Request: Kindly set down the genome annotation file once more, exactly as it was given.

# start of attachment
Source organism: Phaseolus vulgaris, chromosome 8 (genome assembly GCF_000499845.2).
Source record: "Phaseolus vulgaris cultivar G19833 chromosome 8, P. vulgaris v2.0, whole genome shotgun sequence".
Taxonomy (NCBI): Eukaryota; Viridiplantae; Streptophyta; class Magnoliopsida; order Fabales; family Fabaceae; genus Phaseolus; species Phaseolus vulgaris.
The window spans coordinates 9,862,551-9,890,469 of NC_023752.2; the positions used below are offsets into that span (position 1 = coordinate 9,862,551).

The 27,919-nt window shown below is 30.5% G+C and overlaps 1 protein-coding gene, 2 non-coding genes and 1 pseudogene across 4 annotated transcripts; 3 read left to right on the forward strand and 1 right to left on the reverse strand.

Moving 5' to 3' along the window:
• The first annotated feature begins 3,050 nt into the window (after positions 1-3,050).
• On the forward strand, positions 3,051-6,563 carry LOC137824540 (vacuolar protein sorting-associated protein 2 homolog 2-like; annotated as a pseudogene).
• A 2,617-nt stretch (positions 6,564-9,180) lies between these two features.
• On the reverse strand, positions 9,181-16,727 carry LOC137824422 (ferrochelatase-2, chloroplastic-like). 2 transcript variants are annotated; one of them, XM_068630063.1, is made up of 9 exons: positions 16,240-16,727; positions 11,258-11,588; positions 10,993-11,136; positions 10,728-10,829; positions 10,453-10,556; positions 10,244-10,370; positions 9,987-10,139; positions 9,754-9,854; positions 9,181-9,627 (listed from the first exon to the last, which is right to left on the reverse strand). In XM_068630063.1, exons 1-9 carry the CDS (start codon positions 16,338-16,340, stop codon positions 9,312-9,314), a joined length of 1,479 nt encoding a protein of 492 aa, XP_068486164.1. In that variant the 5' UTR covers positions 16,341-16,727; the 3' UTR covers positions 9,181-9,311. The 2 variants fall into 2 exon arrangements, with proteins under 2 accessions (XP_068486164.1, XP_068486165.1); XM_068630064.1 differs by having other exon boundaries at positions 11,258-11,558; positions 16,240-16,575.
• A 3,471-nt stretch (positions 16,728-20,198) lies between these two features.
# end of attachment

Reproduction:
Source organism: Phaseolus vulgaris, chromosome 8 (genome assembly GCF_000499845.2).
Source record: "Phaseolus vulgaris cultivar G19833 chromosome 8, P. vulgaris v2.0, whole genome shotgun sequence".
Taxonomy (NCBI): Eukaryota; Viridiplantae; Streptophyta; class Magnoliopsida; order Fabales; family Fabaceae; genus Phaseolus; species Phaseolus vulgaris.
The window spans coordinates 9,862,551-9,890,469 of NC_023752.2; the positions used below are offsets into that span (position 1 = coordinate 9,862,551).

The 27,919-nt window shown below is 30.5% G+C and overlaps 1 protein-coding gene, 2 non-coding genes and 1 pseudogene across 4 annotated transcripts; 3 read left to right on the forward strand and 1 right to left on the reverse strand.

Moving 5' to 3' along the window:
• The first annotated feature begins 3,050 nt into the window (after positions 1-3,050).
• On the forward strand, positions 3,051-6,563 carry LOC137824540 (vacuolar protein sorting-associated protein 2 homolog 2-like; annotated as a pseudogene).
• A 2,617-nt stretch (positions 6,564-9,180) lies between these two features.
• On the reverse strand, positions 9,181-16,727 carry LOC137824422 (ferrochelatase-2, chloroplastic-like). 2 transcript variants are annotated; one of them, XM_068630063.1, is made up of 9 exons: positions 16,240-16,727; positions 11,258-11,588; positions 10,993-11,136; positions 10,728-10,829; positions 10,453-10,556; positions 10,244-10,370; positions 9,987-10,139; positions 9,754-9,854; positions 9,181-9,627 (listed from the first exon to the last, which is right to left on the reverse strand). In XM_068630063.1, exons 1-9 carry the CDS (start codon positions 16,338-16,340, stop codon positions 9,312-9,314), a joined length of 1,479 nt encoding a protein of 492 aa, XP_068486164.1. In that variant the 5' UTR covers positions 16,341-16,727; the 3' UTR covers positions 9,181-9,311. The 2 variants fall into 2 exon arrangements, with proteins under 2 accessions (XP_068486164.1, XP_068486165.1); XM_068630064.1 differs by having other exon boundaries at positions 11,258-11,558; positions 16,240-16,575.
• A 3,471-nt stretch (positions 16,728-20,198) lies between these two features.